Originally written for Dog World, www.dogworld.co.uk

For about half-an-hour very, very early on Sunday morning, it looked like this year’s Siberian Husky Club of Great Britain and Arden Grange Aviemore sled dog rally was going to turn out to be another tale of two very different days. After an unusually rainy Saturday, pre-dawn Sunday was bright and very cold with a clear, starlit sky making the frost sparkle as we left the village of Aviemore and took the well-travelled ski-road the few miles up to the race site. It even began to snow gently as vans full of Siberian Huskies along with the other sled dog breeds who take part at this famous and long-running race arrived and began to set up camp on the large hay meadow at Glenmore Forest Park. Unfortunately, as the horizon began to get lighter with the oncoming dawn, the wind picked up dramatically and the flurries of snow changed to a face numbing blend of sleet and freezing, driving rain that seemed to quickly penetrate every single layer of clothing!

Historic rally

January 25 and 26 saw the 31st running of what is a hugely popular event in the purebred sled dog working calendar. Aviemore is an historic rally for the breeds represented there and the many time-battered cups and shields that are handed out for the coming year at the Sunday evening presentation are engraved with the names of dogs (and, in some cases, mushers) who have since joined the immortal sled dog team I like to imagine setting the trails of the Northern Sky alight. It’s often a weekend to reflect on those that are no longer with us to make the annual trip to the Cairngorms. The Siberian Husky world has lost many fabulous dogs over the past 12 months and poignantly last year saw the sad and premature passing of the man who was in the early days of the race ‘Mr Aviemore’ himself, the greatly missed and lovely John Evans whose finish line banter at SHCGB races made many of us almost miss our own partners coming in.
However, while it is undeniably seeped in breed history, the race is no relic of the past. As the move towards more and more open racing in the UK gathers momentum, any high profile event limited to purebred dogs will always attract a bit of criticism. In fact someone even wrote a letter to the editor of the local paper urging people not to take the dogs and mushers who take part seriously! If anyone thinks many of the dogs who travel to Aviemore are anything but serious canine athletes they need to actually visit the race again and watch some of the teams in action, some of whom would be vying later in February for a place to represent Great Britain in the European Dryland Championships next winter. This year’s event saw some great competition and some extremely good course times and the racing scene had been abuzz with speculation who would win what for weeks before the countdown began.
This year saw a brand new ‘Team Aviemore’ take on the task of organising the massive event, headed up by husband and wife Mark and Tracey Squires. Mark tells me being asked by the SHCGB committee to take on the job of organising the Arden Grange SHCGB Sled dog rally was a real honour and quite a challenge.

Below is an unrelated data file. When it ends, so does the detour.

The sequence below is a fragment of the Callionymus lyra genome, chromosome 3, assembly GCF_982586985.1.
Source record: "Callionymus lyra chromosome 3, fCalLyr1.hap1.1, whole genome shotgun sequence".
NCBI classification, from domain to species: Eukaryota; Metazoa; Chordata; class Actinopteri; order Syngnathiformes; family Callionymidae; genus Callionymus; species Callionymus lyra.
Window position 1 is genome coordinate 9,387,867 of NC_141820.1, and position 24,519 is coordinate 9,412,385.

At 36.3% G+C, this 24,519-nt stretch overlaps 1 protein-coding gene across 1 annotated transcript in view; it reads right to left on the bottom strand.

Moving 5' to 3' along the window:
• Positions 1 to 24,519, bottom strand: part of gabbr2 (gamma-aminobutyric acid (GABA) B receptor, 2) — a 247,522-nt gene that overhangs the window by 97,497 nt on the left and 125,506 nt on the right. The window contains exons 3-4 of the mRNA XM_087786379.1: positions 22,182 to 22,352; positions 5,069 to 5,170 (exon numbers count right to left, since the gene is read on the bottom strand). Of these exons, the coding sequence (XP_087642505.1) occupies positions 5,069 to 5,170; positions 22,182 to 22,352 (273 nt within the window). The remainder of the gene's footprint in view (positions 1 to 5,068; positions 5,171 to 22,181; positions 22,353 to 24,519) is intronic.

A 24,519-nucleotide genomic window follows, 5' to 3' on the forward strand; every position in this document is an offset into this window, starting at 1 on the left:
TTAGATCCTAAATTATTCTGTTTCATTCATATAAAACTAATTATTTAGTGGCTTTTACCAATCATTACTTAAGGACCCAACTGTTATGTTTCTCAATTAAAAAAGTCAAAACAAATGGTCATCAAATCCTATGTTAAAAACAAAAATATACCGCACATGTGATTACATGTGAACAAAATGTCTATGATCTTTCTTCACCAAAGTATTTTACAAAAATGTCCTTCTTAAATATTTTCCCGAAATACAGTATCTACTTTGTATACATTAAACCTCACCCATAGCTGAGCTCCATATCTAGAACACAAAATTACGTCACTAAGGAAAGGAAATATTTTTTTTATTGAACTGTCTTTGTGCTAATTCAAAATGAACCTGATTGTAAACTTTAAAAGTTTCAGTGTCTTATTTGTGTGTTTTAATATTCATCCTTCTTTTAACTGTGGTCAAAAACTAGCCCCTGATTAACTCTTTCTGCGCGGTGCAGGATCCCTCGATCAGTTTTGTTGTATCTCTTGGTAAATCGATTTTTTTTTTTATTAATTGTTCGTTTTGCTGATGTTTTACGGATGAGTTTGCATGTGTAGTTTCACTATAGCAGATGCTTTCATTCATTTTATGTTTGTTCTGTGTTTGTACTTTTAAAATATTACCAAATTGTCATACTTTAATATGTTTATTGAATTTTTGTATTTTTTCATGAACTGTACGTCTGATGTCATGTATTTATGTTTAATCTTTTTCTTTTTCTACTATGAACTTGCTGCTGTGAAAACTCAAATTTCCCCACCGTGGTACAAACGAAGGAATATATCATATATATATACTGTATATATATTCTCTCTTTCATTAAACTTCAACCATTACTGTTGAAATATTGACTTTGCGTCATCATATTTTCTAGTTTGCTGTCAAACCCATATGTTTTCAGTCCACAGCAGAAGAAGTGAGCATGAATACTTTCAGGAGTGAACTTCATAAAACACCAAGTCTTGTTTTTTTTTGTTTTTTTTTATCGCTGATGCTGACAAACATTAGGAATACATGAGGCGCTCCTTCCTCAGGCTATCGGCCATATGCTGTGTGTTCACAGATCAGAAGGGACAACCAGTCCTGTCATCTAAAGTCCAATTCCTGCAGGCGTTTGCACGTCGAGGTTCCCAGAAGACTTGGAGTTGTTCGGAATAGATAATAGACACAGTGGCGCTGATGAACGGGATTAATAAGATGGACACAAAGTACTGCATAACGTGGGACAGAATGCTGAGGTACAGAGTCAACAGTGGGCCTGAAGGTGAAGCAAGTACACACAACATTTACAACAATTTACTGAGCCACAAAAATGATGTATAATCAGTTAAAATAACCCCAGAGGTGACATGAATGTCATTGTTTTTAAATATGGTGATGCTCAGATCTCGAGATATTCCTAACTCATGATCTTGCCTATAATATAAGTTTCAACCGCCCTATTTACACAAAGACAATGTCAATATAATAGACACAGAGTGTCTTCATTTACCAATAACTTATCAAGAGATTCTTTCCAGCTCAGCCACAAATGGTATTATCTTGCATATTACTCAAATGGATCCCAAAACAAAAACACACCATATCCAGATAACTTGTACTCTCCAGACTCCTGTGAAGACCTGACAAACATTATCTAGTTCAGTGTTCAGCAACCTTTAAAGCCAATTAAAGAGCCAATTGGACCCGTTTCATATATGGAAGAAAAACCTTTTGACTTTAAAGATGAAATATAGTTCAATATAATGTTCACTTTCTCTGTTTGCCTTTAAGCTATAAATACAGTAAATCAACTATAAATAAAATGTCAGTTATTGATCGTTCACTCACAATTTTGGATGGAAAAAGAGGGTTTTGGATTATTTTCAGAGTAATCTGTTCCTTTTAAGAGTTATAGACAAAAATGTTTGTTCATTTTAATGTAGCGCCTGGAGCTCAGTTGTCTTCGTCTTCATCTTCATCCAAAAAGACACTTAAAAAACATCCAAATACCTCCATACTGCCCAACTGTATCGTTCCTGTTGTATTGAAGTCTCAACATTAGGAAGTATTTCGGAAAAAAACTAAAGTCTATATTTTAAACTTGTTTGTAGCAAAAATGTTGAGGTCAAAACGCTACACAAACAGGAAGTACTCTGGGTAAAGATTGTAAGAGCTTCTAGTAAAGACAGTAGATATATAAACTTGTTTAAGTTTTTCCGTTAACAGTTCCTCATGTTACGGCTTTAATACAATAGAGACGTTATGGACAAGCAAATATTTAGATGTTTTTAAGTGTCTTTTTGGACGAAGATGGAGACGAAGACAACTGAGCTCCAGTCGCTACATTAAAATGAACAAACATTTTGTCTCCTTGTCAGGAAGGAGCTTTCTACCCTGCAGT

Team spirit

“Not only because of the size of the event  but because of the history also – 31 years and still going strong as the largest sled dog rally in the UK,” explains Mark, who races Siberians and Alaskan Malamutes and has organised several successful races for the Alaskan Malamute Working Association. “We had fantastic support from the SHCGB committee and we were overwhelmed by the numbers of mushers who offered help in any way they could. For me as a rally organiser the greatest thing is seeing everyone come together and all do what they can, be it setting up, taking down, marshalling and whatever else is needed to make the event work then getting out to run their teams and enjoy a great race.
“The trail conditions were great this year but the terrible weather was a real test for teams and mushers alike. Standing at the finish line and seeing the happy faces from both musher and dogs made all the hard work leading up to the race worth it.
“We are already looking forward to next year and will try to take the event forward to keep it as a firm favourite in the Mushing Calendar!”
Oh yes, Mark mentioned the weather. It did play quite a part in the weekend! As the loud speaker announced the imminent start of the racing on Sunday, the painful sleet showed no sign at all of letting up. Normally at Aviemore, the start chute is lined with spectators, with some people making very long journeys to watch our canine athletes in action. Saturday had been fairly busy at the race site in spite of the ‘heavy showers’ with plenty of visitors milling about the race site eager to meet and photograph some of the dogs. Sunday was very quiet with only a few people braving the howling winds that kept Cairngorm Mountain closed to visitors and the ski road snow gates firmly locked all morning. Kate Muncaster who was setting off the big teams and doing an admirable job of telling spectators all about sled dog racing in the UK commented over the loud speaker that the people huddled up at the start looked like a family of Emperor Penguins!
Most of us were soaking wet by this point whether or not we were actually running dogs. Bear in mind we are generally the sort of people who take buying outdoor gear quite seriously so no one was trying to ward off the elements with jeans and a sweater. My branded waterproof gloves were soaked through within an hour and by the time I set my other half off with our six dog team I had to run back and raid the van for another pair before (well it felt like they would) my fingers actually fell off. We all watched shaking our heads as one competitor desperately tried to get his gloves over his cold and wet fingers at the start and fail as the countdown started, setting off with bare hands. Ouchy… Sadly the weather also meant photographs of the event are at a premium as few people wanted to risk their cameras with the elements!